On Earth Day, NASA wants to see the Earth around you

NASA has tweeted this morning and said that “Good morning Europe and Africa! Celebrate the Earth Day today by sharing with NASA a photo of the gorgeous planet we call home. Show us how you #PictureEarth around you.”

I replied sharing the photo below: a misty lake in the Belgrade Forest, İstanbul, Turkey.

A misty lake in the Belgrade Forest, İstanbul, Turkey
A misty lake in the Belgrade Forest, İstanbul, Turkey. But why there is a forest in İstanbul named “Belgrade Forest”? According to common belief, Belgrade Forest was named after a Serbian village that was forcibly relocated to the forest to manage the city’s water supply system during Ottoman times. The people of the village were captives from Suleiman’s (the Magnificent) Serbia campaign. Apparently they were known for being good at that sort of thing, and the sultan decided he’d prefer to have no one but the best looking after his aqueducts and dams. The water from the Belgrade Forest dams ended up along the European Bosporus shore all the way down (you can still see the remnants of the aqueducts in Bahcekoy) before getting terminated in the famous Taksim Square, where it was then distributed further. This is actually how Taksim got its name – “taksim” is Turkish for “distribution”.

You can also hear it!

Sounds of a misty lake in the Belgrade Forest, İstanbul, Turkey.

Earth Day

First celebrated in 1970, Earth Day is an annual event celebrated every year on April 22. Worldwide, various events are held to demonstrate support for environmental protection.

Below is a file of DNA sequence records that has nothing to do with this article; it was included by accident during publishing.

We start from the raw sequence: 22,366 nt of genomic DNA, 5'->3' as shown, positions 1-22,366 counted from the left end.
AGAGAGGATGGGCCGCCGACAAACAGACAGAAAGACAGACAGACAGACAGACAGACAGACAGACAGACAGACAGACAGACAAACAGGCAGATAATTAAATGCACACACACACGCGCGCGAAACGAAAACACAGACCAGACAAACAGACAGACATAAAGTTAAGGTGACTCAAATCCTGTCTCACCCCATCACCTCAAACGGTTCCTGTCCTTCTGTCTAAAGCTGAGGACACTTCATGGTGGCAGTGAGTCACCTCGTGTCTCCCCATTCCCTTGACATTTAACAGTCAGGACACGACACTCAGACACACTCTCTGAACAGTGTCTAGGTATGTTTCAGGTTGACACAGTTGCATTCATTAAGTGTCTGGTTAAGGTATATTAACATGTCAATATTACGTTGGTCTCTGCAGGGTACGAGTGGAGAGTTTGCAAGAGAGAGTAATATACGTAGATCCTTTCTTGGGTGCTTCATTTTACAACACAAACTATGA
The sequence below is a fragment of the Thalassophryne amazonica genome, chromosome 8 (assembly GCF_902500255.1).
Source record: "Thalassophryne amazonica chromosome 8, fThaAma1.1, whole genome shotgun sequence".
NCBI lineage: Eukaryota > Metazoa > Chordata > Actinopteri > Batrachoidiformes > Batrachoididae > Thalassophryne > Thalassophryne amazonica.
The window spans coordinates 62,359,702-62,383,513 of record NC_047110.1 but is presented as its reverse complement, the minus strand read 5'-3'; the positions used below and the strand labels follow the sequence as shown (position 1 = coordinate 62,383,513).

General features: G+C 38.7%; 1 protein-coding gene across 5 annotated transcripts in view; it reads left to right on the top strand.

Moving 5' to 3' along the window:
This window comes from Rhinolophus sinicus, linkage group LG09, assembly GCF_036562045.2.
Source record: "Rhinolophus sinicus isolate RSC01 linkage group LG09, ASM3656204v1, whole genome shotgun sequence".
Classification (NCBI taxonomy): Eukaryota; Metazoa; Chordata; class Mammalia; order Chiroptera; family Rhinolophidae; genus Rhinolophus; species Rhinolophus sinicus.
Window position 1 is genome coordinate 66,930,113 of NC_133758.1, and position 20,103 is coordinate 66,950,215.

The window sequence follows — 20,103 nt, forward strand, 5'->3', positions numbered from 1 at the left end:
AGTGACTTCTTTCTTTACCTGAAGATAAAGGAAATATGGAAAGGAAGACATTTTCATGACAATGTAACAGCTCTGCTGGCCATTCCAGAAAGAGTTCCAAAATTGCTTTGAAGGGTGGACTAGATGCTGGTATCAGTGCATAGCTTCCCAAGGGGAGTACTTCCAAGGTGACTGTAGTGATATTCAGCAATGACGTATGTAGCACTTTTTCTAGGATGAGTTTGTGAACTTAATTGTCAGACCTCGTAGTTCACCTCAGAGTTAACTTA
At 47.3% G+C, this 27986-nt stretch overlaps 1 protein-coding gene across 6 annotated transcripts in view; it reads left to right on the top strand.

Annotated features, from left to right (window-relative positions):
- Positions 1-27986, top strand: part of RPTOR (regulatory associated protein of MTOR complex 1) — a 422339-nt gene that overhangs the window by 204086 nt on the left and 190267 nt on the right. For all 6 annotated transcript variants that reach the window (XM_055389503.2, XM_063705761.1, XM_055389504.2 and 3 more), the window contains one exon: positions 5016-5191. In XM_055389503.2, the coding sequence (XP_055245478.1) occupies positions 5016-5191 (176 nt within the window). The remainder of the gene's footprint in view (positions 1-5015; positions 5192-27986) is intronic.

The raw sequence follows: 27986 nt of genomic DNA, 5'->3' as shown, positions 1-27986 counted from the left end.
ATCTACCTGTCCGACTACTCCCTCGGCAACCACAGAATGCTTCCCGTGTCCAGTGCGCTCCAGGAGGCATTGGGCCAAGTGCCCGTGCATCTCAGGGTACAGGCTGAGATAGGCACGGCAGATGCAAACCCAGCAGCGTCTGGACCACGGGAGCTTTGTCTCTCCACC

Earth Day now includes events in more than 193 countries, which are coordinated globally by the Earth Day Network.

Earth Day Network works year round to solve climate change, to end plastic pollution, to protect endangered species, and to broaden, educate, and activate the environmental movement across the globe.

Earth day - The Blue Marble
The Blue Marble – Earth as seen by Apollo 17 in 1972. NASA/Apollo 17 crew; taken by either Harrison Schmitt or Ron Evans. On December 7, 1972, the crew of Apollo 17 spacecraft took a photo of Earth from the space, at a distance about 45,000 kilometers (28,000 miles). This image, with the official NASA designation AS17-148-22727, became known as “The Blue Marble”. In fact, it was not the first clear image of Earth taken from the space – similar photos had already been taken as early as 1967. But, the 1970s were the scene of a big surge in environmental activism. For example, on April 22, 1970, the first “Earth Day” organized by Gaylord Nelson, former senator of Wisconsin, and Denis Hayes, Harvard graduate student. Millions of people gather in the United States for the event. So, in today’s terms, image AS17-148-22727 went “viral” and became a symbol of the environmental movement, as a depiction of Earth’s frailty, vulnerability, and isolation amid the vast expanse of space. According to the NASA archivist Mike Gentry, it is among the most widely distributed images in human history.

Sources

“Earth Day” on Wikipedia
Earth Day Network official page

M. Özgür Nevres

I am a software developer, an ex-road racing cyclist, and a science enthusiast. Also an animal lover! I write about the planet Earth and science on this website, ourplnt.com. You can check out my social media profiles by clicking on their icons.

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